• The SAT will become a Computer Adaptive Test, meaning that how you answer the questions in one module will affect what questions you get in the next module.
  • If you get a lot of correct answers, the questions will get harder, and your score will get higher.  (Although it will feel like you’re doing worse.)
  • If you miss a lot of questions, the next section will get easier, but your score will go down.
  • The math sections will have a built-in graphing calculator, which you can use on every question.
  • The full test will only take 2 hours to complete, as opposed to 3+ hours for the current paper version.
  • You will likely have more choice as to what day and time you can take the SAT, but the exact calendar hasn’t been released yet.

As a member of the class of 2025, you’ll be in the unique position of having the opportunity to take THREE different tests.  You can take the paper SAT in the fall of your junior year.  You can take the digital SAT starting in March of your junior year.  Finally, you still have the option of taking the ACT at any point.  If you are in the class of 2026 or later, you’ll be able to choose between the digital SAT and the paper ACT; however, the paper SAT will be retired by the time you’re ready for testing.


I’ve decided to take the paper SAT.  When should I take it?

If you are a current sophomore, and you’d like to take the paper version of the SAT before it is retired, you should register to take it in August, October, November, and/or December of your junior year.  You can register at this link.  Most high school juniors take their first SAT in March, so you’ll be ahead of schedule.

Make sure you plan to take the SAT at least two of the available months to maximize your superscore.  Most colleges will consider your highest math score and your highest reading & writing score, even if they’re not from the same test day.  This is known as a superscore.  However, it’s still unclear as to whether colleges will agree to mix the paper and digital SATs into a single superscore.  Therefore, the best strategy, at least for now, is to try and build your best superscore with paper tests only.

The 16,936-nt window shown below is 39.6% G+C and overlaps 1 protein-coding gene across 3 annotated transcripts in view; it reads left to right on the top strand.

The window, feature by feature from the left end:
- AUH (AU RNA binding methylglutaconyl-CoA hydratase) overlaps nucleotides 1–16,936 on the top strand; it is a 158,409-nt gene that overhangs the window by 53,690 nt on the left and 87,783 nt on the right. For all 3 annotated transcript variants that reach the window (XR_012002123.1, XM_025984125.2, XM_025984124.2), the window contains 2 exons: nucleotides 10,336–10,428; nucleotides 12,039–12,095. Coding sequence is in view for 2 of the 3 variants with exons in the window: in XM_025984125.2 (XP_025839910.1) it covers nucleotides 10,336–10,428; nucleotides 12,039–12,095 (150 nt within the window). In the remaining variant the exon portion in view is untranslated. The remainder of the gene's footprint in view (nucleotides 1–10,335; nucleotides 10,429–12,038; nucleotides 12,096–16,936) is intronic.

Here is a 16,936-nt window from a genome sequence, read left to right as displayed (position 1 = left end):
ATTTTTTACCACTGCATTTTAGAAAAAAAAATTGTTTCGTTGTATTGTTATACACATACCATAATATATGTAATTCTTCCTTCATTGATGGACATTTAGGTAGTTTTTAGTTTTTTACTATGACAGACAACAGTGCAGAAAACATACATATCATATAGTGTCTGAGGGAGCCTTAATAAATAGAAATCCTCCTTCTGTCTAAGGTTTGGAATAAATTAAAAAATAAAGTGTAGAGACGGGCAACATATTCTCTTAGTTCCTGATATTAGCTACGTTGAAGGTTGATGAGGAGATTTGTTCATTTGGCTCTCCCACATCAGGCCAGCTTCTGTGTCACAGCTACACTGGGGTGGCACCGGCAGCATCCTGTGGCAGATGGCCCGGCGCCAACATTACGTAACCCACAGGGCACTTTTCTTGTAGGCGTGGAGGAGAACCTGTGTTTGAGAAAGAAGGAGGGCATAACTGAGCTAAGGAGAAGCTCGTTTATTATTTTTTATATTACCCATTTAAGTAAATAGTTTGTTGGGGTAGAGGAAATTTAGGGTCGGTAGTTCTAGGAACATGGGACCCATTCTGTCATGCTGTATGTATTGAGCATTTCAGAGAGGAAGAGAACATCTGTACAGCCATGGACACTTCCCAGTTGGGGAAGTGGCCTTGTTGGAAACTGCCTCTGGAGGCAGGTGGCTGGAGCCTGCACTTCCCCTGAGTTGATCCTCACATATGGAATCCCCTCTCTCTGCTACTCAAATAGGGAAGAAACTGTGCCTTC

I’ve decided to take the digital SAT.  When should I take it?

If you are a current sophomore, your school will likely adminsiter the new, digital PSAT in October of your junior year.  Use this as an opportunity to get a feel for the new test.  Then, in March of your junior year, you’ll have the first ever chance to take the digital SAT.  Since this March 2024 administration is still more than a year away, we don’t yet have the schedule for when it will be administered after that date.  The CollegeBoard has hinted that the digital nature of the test means there can be a greater variety of days and times available (2:00 on a Thursday maybe?) but the details aren’t available yet.


I’ve decided to take the ACT.  When should I take it?

If you’re someone who likes predictability, the ACT is the way to go.  The administration dates will stay the same as in previous years, the test format will stay the same, and it will still be printed on reliable sheets of paper.  Since there will not be any big changes to the ACT, you can still utilize the whole oeuvre of ACT prep materials and practice tests.

I recommend you take the ACT for your first time by February of your Junior year at the latest.  However, if you feel ready earlier, there’s no reason not to give it a try in the fall.  Use this link to register.  Make sure to leave yourself time to take the ACT two more times after your first try.  Your opportunities will be in April, June, July, September, and October of 2024.

When you’re a senior in high school, there’s a good chance you will want to have at least some of your college applications submitted for the Early Decision or Early Action deadlines.  These vary by college, but are usually on November 1st or soon thereafter.  So, plan to be completely done with your testing by October of your senior year.  The Regular Decision deadline is in January for most colleges, so you can still take the ACT in December if you plan to apply Regular Decision.